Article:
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Conserving our Heritage:
Wat Gate, Chiangmai

Chiang Mai University's Faculty of Architecture held an off-campus conference in January entitled: "Hompoom Sathapattayapatha 47: Architectural way, Communal way, Folk way". In essence, an architectural, conservation think tank, with the old Wat Gate area as the central topic.

Visiting professors from the USA mingled with CMU students and Wat Gate inhabitants, exchanging views on how best to conserve one of Chiang Mai's oldest neighborhoods.

The keynote speaker, Dr. William Chapman, delivered an excellent slide presentation, depicting conservation work carried out in communities similar to Wat Gate in other cities throughout the world. Conference delegates saw how conservation and restoration projects had been completed with little, or no disruption to the way of life in each community.

There were slides showing the palatial Antebellum estates in Madison, Georgia, each picture provoking memories of Tara, and the palatial pre-civil war homes that formed a backdrop for the silver screen classic— "Gone with the Wind".

Not a pillar or picket fence was out of place. Proving, quite frankly my dear, that the denizens of the South clearly DO give a damn, about architectural conservation- (apologies to Margaret Mitchell). Other examples came from elsewhere in the USA's Deep South, and from Italy and Britain.

It was explained how foreign cities employed integrated conservation, or how to keep the buildings and residents of a city in harmony with economic, social and conservation issues. Ferrara in Italy, is a city that has much in common with Chiang Mai in terms of conservation; the preservation of its ancient wall, for example.

The great city of Venice was shown to have suffered as a result of "gentrification": a phenomenon occurring when working class residents of a city sell their property to rich outsiders, thereby driving the price of property beyond the reach of local residents.

The preservation of old buildings is comparatively new to Chiang Mai, although such projects elsewhere in the world have been in existence for almost a century. The American cities of Charleston and New Orleans have projects in which the citizens of older parts of each city are encouraged to preserve their properties. In the case of New Orleans, there exists a scheme whereby residents are granted loans for the sole purpose of preserving their buildings.

No such funds are available in Chiang Mai, which relies, at present, on Non Governmental Organization encouraging people to pay for the restoration of their own properties.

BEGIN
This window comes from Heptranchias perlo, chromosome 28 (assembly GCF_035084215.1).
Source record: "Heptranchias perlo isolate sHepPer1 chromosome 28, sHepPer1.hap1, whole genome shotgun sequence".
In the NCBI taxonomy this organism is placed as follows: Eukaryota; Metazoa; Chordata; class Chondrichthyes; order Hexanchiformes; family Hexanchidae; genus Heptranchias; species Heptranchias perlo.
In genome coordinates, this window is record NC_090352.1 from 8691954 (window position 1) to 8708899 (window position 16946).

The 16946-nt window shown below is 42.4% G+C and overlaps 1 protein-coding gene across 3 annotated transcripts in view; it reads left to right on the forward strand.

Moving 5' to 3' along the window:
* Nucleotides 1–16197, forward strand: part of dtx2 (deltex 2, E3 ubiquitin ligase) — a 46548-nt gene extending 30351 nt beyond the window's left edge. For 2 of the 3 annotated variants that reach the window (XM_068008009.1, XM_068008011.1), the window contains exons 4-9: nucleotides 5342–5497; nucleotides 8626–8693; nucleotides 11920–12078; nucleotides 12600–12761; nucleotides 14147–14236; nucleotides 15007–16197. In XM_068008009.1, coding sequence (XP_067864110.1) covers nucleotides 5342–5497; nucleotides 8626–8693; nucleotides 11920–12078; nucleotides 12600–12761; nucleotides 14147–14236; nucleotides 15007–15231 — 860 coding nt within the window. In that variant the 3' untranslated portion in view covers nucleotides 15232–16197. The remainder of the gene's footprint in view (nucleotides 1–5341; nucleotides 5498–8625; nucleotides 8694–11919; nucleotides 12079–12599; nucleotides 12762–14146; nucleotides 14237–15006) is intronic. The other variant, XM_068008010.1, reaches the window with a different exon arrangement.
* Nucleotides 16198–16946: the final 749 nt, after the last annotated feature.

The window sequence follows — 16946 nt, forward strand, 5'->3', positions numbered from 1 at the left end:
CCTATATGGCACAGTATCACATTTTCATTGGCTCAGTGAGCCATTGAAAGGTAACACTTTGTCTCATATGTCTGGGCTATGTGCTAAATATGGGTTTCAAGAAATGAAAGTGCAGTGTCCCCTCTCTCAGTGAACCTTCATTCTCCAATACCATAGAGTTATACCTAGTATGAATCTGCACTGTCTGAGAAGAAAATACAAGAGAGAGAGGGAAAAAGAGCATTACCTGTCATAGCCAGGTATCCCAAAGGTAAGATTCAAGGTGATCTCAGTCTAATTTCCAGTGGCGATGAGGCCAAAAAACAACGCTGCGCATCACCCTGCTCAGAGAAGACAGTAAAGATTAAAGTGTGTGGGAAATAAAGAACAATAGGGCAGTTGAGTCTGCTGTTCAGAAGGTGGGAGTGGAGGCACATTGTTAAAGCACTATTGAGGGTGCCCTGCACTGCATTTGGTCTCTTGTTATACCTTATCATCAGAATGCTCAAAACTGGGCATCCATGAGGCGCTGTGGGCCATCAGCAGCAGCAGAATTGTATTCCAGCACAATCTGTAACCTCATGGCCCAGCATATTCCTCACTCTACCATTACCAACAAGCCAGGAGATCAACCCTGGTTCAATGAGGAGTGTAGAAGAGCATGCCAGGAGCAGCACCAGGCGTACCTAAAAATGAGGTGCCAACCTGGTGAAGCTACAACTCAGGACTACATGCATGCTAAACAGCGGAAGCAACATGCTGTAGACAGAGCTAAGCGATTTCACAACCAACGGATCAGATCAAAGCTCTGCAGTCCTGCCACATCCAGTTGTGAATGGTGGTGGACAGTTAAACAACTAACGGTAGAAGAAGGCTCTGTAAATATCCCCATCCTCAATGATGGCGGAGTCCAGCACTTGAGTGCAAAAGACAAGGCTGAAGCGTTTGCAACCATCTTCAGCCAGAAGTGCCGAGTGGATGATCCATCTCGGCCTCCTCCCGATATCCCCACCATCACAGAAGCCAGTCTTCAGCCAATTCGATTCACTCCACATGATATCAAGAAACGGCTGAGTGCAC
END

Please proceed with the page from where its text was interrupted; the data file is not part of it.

UNESCO, a body responsible for the restoration and preservation of Wat Chedi Luang, here in Chiang Mai, is actively pursuing a conservation program at sites in Thailand, Laos, Vietnam and elsewhere in the world.

Architectural conservationists face an uphill battle here in southeast Asia, where property owners see little value in maintaining old buildings, and there exists a natural resistance to being told what one should do with one's own property.

Do it yourself, or DIY, while popular in the west, has little attraction for most people in this region. Also, selling them the idea that there is economic gain to be had from conservation has, so far, proved unsuccessful; although facts have proven that economies gain from the preservation of culture.

The Wat Gate community leader Mrs. Wornwimon Chairat explained to delegates the individual eccentricities of neighborhood structures, such as the steeple of Wat Gate Garam. The point of the spire is deliberately off-centre, so as not to point directly at heaven. (An example, perhaps, of the non-confrontational character of the Thai people). The Wat Gate community is also proud of the life-style museum within Wat Gate Garam temple grounds.

Following the conference, delegates were invited to tour certain ancient sites in the Wat Gate neighborhood. Some chose to visit the Borneo compound, where the ancient mosque has stood for over 200 years. Others went to the 100 year old Sikh temple, built by pioneers from the Punjab who made their living here by selling fabrics.

Many delegates visited that part of the Lamphun road where the Sripragard Hotel and Chinese restaurant still stand today; the hotel is the oldest in the city.

Legend has it that the original owner's teenage son became the first student to leave Chiang Mai to study in America. The wife of a missionary had fallen ill and needed someone to help her look after her children. She asked that the young man accompany her and her children to the United States, and he agreed. It was unheard of at the time for a young Thai female to leave the family home and travel to distant shores. The young man, however, spent a year in the United States, during which time he wrote daily to his family in Chiang Mai. He returned to Chiang Mai as a missionary, and his letters were published in the form of a supplementary textbook for the use by the schoolchildren of that day.

The current owners of the hotel have plans in the pipeline to turn the building into a museum, and to republish the book of letters for future generations to appreciate.

The Wat Gate area is rich in history and has been, during the 18 years of our magazine's existence, featured regularly in its pages. Check out our website www.chiangmai-chiangrai.com for a wealth of information, bringing an absorbing slice of Chiang Mai's history to your desktop.

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